7 reasons to avoid interest-only loans
Interest-only loans are one of the two most dangerous types of mortgages. (Option ARMs are the other.)
They appeal to borrowers who can't afford the home they want with a traditional fixed-rate mortgage and are desperately looking for a loan with lower monthly payments.
Too many take a chance on interest-only loans because:
- None of the principal must be repaid during the first five years (or even the first 10 years) of the 30-year mortgage.
- They're adjustable-rate loans with an introductory interest rate that's lower than a fixed-rate loan.
When the payments shoot up -- and they always do -- a shocking number of borrowers can't come up with the money, can't refinance and can't sell. That's why thousands of borrowers with interest-only loans are losing their homes to foreclosure.
Don't become one of them.
Here are the 7 reasons to avoid interest-only loans:
Reason 1. You'll still owe all that money.
If you borrow $250,000, your monthly payments only cover the interest on that debt. After you've written 10 or 20 or even 60 checks, you'll still owe $250,000. That's no way to build a family nest egg.
Reason 2. You won't reduce your mortgage voluntarily.
It's easy to convince yourself that you'll add a little extra to each check to pay down the principal. But it's also easy to convince yourself that you'll go on a diet, give up sugar and caffeine, go jogging every morning, and lose 35 pounds before your next class reunion. Some people do it. Most of us don't.
The vast majority of homeowners with interest-only loans don't have enough money to voluntarily spend more on a mortgage. If they did, they would have taken out a traditional fixed-rate loan.
Reason 3. Eventually you'll have to begin paying off the principal and your monthly payments will go up.
That usually happens five years into the loan.
Let's say you got that $250,000 loan at 6%. Your monthly interest-only payment would be $1,250. That's about $250 a month less than if you'd financed the loan with a 30-year, fixed-rate loan.
When you start repaying the debt, the payment climbs to $1,610 -- an increase of $360 or nearly 30%. Now you're paying $110 more than with a traditional loan.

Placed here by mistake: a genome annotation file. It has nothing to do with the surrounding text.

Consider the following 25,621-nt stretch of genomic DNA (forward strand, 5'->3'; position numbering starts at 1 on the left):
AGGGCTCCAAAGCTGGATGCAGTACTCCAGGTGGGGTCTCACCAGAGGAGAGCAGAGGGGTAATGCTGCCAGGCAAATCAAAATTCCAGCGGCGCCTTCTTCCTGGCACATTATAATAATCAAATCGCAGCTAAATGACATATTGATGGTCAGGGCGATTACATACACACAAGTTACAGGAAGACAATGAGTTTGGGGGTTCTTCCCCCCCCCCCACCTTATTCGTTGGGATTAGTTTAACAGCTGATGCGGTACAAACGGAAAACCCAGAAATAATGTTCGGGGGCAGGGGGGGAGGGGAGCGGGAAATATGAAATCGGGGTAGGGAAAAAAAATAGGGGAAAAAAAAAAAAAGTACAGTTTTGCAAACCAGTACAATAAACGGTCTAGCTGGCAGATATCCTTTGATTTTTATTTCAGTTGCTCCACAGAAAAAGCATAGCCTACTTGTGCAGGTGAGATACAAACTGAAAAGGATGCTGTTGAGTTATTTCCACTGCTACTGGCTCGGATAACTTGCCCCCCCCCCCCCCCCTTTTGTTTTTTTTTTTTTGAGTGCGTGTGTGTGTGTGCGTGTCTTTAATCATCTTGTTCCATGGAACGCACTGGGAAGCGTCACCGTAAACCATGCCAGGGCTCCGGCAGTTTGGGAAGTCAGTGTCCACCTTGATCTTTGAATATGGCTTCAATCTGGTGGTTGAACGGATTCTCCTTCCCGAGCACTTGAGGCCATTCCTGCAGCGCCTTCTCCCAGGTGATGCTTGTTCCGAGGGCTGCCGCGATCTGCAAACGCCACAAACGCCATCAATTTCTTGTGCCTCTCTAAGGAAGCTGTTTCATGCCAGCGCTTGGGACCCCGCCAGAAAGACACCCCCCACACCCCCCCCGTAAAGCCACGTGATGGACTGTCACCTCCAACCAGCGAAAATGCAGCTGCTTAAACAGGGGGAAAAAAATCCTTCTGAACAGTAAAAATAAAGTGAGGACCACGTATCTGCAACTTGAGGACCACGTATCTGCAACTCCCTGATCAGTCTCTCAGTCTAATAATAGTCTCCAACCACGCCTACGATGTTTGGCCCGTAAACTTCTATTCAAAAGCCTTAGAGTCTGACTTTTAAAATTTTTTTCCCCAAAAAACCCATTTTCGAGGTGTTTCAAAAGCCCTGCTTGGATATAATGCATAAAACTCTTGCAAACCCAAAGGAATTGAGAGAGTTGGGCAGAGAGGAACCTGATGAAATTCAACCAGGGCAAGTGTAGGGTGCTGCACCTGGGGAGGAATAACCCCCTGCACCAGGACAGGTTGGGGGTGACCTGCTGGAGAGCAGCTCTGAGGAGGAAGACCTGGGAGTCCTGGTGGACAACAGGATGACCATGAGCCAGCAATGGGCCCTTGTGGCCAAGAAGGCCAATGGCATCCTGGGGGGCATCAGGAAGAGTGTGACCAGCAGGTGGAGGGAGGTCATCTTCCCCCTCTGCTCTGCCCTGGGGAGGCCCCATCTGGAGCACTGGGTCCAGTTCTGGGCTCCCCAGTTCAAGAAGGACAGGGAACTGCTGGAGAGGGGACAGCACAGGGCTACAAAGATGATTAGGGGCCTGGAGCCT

That also assumes your interest rate remains at 6% -- something that almost never happens.
Reason 4. Most interest-only loans are also adjustable-rate loans.
When you begin to repay the principal, the interest rate also resets for the first time. The new rate is almost always higher than the initial rate and you can expect it will be more than fixed-rate loans cost at that time.
If the interest rate on that $250,000 loan increases a single percentage point to 7% -- and most loans allow rates to jump at least two percentage points the first time they reset -- the monthly payment will be $1,767.
That's a sizable increase of $517 or nearly 42% and pushes your payment to about $270 more than a traditional loan.
Reason 5. You can't count on refinancing.
Many borrowers expect to refinance to a more affordable loan before they have to cope with higher monthly payments.
But refinancing is never a sure thing. Just ask all the homeowners who can't refinance their interest-only loans right now.
Lenders are imposing stricter application requirements that require borrowers to have higher incomes, less debt, better credit histories and more equity in their homes -- at least 5% to 10%.
Homeowners who fall short in some way:
- Must pay higher rates and fees that can make a new loan just as costly as their existing loan.
- Or have their application rejected.
Reason 6. You can't count on home prices going up.
The major reason homeowners can't refinance at any price is that they don't have enough equity in their homes.
Borrowers who take out interest-only loans assume their homes will appreciate in value, allowing them to build equity without paying down the mortgage.
That made some sense when home prices jumped 51% between 2001 and 2005.
But home values are now stagnant, or falling, in most parts of the country. They rose only 1.4% last year and the National Association of Realtors expects they'll fall an average of 1.4% this year. In the worst-hit cities, prices may drop 10% or more.
Reason 7. You can't even count on being able to sell.
A surprising number of borrowers can't do it because selling a home costs money -- typically 10% of the sale price. The real estate agents usually get 6% and the rest goes for fees and other costs.
Let's say you bought a $250,000 house with an interest-only loan and 5% down payment that required you to borrow $237,500.
If you sold it for $250,000 the first $237,500 would go to the lender and the remaining $12,500 would cover only half of the selling costs. You'd need another $12,500 in cash to close the deal.
Don't have it? Can't sell.
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